Old Vic Company
The Old Vic Theatre and the Old Vic Company
The Old Vic is a theatre in the Waterloo area of London on the corner of The Cut and Waterloo Road. It was also the name of a repertory company that was based at the theatre, and provided the basis of the Royal National Theatre company.
The theatre was founded in 1818 by the actor William Barrymore as the Royal Coburg Theatre. In 1833 it was renamed the Royal Victorian Theatre after the heir to the throne Princess Victoria. In 1880, under the ownership of Emma Cons, it became The Royal Victoria Hall And Coffee Tavern and was run on "strict temperance lines"; by this time it was already known as the "Old Vic".
With Emma Cons's death in 1912 the theatre passed to her niece Lilian Baylis, who emphasized the Shakespearean repertoire. The Old Vic Company was established in 1929, led by John Gielgud. Between 1925 and 1931, Lilian Baylis championed the re-building of the then-derelict Sadler's Wells Theatre, and established a ballet company under the direction of Ninette de Valois. For a few years the drama and ballet companies rotated between the two theatres, with the ballet becoming permanently based at Sadler's Wells in 1935.
Stairwell of the Old Vic.The Old Vic was damaged badly during the Blitz, and the war-depleted company spent all its time touring, based in Burnley, Lancashire at the Victoria Theatre during the years 1940 to 1943. In 1944, the company was re-established in London with Ralph Richardson and Laurence Olivier as its stars, perfoming mainly at the New Theatre until the Old Vic was ready to re-open in 1950. In 1946, an offshoot of the company was established in Bristol as the Bristol Old Vic.
In 1963, the Old Vic company was dissolved and the new National Theatre Company, under the artistic direction of Laurence Olivier, was based at the Old Vic until its own building was opened on the South Bank near Waterloo Bridge in 1976.
After the departure of the NT, the Old Vic continued as a home for classic and new drama, and was significantly restored under the ownership of Toronto department-store entrepreneur 'Honest Ed' Mirvish during the 1980s. In 1998, the building was bought by a new charitable trust, The Old Vic Theatre Trust 2000. In 2000, the production company Criterion Productions was renamed Old Vic Productions plc, though relatively few of its productions are at the Old Vic theatre.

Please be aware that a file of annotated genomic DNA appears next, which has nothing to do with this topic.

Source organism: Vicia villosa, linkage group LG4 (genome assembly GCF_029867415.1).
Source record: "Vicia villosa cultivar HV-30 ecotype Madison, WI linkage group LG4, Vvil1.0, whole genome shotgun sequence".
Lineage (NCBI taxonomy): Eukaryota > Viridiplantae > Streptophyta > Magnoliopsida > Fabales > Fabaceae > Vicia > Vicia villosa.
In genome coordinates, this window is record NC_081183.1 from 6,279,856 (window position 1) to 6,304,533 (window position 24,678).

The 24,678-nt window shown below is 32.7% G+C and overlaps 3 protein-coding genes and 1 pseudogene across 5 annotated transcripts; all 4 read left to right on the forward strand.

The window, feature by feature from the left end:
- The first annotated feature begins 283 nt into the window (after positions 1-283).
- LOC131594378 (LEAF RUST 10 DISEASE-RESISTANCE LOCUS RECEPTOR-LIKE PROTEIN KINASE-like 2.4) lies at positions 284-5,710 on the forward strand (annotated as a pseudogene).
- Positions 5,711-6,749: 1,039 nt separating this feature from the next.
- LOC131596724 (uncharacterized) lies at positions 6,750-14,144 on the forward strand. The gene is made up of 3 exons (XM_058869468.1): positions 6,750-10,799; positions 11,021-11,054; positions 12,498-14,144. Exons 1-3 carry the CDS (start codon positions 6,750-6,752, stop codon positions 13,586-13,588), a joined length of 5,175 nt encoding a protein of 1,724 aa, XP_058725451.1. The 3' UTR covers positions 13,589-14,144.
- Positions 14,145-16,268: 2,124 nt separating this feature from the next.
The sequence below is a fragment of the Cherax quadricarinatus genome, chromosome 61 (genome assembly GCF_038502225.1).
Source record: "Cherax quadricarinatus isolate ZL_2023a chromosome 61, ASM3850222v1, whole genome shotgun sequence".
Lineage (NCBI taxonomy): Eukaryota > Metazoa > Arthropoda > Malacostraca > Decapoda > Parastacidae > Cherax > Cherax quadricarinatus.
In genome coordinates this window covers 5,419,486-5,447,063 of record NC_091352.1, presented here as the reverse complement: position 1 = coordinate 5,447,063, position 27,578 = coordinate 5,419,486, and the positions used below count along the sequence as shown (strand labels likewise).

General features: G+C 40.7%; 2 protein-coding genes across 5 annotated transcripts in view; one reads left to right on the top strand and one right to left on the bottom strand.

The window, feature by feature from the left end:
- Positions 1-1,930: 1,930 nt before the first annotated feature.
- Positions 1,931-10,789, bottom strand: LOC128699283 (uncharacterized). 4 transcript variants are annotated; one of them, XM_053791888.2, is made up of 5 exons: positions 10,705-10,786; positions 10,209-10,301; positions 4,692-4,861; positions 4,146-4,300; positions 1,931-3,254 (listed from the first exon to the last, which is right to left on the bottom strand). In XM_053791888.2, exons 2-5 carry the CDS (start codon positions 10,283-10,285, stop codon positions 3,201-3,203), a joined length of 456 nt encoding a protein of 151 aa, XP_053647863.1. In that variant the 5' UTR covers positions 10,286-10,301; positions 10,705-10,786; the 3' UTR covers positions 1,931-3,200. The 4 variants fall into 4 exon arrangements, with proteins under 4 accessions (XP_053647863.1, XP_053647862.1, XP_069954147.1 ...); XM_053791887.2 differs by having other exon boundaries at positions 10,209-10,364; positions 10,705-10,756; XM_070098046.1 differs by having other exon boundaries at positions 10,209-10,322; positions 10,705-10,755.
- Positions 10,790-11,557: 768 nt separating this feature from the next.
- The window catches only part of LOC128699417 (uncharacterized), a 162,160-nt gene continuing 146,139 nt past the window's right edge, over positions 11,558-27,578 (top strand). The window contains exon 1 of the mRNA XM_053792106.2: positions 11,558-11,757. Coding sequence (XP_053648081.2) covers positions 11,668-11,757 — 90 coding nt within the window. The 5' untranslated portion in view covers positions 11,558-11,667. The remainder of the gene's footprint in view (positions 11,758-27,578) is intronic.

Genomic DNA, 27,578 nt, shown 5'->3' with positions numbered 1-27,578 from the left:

In 2004, the actor Kevin Spacey was appointed as new artistic director of the Old Vic Theatre Company receiving considerable media attention. Spacey hopes to inject new life into the British theatre industry, and bring British and American theatrical talent to the stage. He will appear in two shows per season, and will perform some directorial duties on other shows.
The theatre stands in a prominent position on the corner of Waterloo Road and The Cut just south-east of Waterloo Station.
The Old Vic Company and South Africa
The Old Vic Company, headed by Irene Worth and Paul Rogers, paid a historic visit to South Africa in a season of Shakespeare in 1951, under the auspices of NTO/African Consolidated Theatres???*. In 1952 they brought the American comedy Harvey, George Bernard Shaw’s Saint Joan and a stage adaptation of Pride and Prejudice.
African Consolidated Theatres Ltd. presented, by arrangement with The Old Vic Company its South African Season 1952, staging Macbeth, directed by Hugh Hunt, The Tragedy of Othello and The Other Heart, directed by Michael Langham and A Midsummer Night's Dream, directed by Tyrone Guthrie .
Programme of: The Old Vic Company - South African Season 1952.
Percy Tucker, 1997.
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